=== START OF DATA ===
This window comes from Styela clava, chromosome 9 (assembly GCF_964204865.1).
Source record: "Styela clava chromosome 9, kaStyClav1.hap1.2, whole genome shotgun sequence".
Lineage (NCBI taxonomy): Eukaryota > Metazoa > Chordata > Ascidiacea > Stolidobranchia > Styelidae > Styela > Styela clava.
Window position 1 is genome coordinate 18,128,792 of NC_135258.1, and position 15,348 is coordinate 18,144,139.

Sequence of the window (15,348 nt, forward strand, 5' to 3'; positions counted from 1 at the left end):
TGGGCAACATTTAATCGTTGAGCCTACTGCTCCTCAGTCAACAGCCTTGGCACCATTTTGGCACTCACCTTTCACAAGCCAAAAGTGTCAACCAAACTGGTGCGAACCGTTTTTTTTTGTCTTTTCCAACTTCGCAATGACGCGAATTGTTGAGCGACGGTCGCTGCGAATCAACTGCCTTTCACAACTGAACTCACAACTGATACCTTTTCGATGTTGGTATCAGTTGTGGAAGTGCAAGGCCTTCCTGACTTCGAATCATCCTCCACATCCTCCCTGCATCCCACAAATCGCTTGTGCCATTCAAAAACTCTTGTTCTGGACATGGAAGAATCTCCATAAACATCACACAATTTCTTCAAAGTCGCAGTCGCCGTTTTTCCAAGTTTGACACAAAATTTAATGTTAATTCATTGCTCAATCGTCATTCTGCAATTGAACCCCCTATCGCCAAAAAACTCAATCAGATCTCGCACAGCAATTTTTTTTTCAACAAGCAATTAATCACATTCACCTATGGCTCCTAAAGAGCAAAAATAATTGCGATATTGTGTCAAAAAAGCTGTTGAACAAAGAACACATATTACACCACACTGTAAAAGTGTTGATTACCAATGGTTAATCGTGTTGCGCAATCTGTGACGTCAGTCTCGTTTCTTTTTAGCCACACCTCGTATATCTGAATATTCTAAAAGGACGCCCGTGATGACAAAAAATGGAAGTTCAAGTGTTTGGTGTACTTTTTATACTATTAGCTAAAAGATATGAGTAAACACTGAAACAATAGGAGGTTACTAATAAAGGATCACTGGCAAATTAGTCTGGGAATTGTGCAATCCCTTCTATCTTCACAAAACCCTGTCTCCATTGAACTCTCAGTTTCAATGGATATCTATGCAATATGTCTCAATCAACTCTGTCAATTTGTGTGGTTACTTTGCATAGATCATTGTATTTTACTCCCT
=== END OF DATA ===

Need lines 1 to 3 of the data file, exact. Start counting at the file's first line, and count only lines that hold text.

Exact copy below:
This window comes from Styela clava, chromosome 9 (assembly GCF_964204865.1).
Source record: "Styela clava chromosome 9, kaStyClav1.hap1.2, whole genome shotgun sequence".
Lineage (NCBI taxonomy): Eukaryota > Metazoa > Chordata > Ascidiacea > Stolidobranchia > Styelidae > Styela > Styela clava.